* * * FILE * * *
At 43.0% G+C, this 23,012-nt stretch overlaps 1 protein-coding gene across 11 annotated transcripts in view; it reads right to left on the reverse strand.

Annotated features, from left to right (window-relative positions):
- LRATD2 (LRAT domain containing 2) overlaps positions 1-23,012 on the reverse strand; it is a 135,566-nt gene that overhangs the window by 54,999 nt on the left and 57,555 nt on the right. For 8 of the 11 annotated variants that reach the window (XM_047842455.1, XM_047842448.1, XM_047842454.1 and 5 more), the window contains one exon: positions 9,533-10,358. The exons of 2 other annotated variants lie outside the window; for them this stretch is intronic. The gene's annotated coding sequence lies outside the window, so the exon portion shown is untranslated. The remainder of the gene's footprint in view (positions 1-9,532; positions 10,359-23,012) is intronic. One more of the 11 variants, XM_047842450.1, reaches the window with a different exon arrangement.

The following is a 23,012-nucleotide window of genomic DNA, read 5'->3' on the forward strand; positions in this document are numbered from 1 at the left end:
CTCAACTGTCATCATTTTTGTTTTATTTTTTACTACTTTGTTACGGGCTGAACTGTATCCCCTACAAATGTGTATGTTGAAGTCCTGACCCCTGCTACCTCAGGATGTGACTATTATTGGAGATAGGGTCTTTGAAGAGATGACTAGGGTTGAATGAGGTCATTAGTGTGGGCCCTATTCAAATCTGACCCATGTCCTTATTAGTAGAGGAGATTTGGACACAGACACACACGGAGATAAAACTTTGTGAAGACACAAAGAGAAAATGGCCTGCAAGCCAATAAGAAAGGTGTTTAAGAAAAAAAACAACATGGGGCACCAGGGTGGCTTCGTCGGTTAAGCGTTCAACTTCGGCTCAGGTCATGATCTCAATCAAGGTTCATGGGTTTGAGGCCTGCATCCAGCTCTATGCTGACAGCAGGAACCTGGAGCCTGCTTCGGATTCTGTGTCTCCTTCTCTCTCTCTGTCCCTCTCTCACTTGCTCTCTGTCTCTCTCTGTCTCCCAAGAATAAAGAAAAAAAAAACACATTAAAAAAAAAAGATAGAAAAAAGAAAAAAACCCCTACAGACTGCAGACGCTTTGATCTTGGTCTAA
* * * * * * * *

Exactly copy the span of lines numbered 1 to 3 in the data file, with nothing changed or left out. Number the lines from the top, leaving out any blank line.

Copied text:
At 43.0% G+C, this 23,012-nt stretch overlaps 1 protein-coding gene across 11 annotated transcripts in view; it reads right to left on the reverse strand.

Annotated features, from left to right (window-relative positions):
- LRATD2 (LRAT domain containing 2) overlaps positions 1-23,012 on the reverse strand; it is a 135,566-nt gene that overhangs the window by 54,999 nt on the left and 57,555 nt on the right. For 8 of the 11 annotated variants that reach the window (XM_047842455.1, XM_047842448.1, XM_047842454.1 and 5 more), the window contains one exon: positions 9,533-10,358. The exons of 2 other annotated variants lie outside the window; for them this stretch is intronic. The gene's annotated coding sequence lies outside the window, so the exon portion shown is untranslated. The remainder of the gene's footprint in view (positions 1-9,532; positions 10,359-23,012) is intronic. One more of the 11 variants, XM_047842450.1, reaches the window with a different exon arrangement.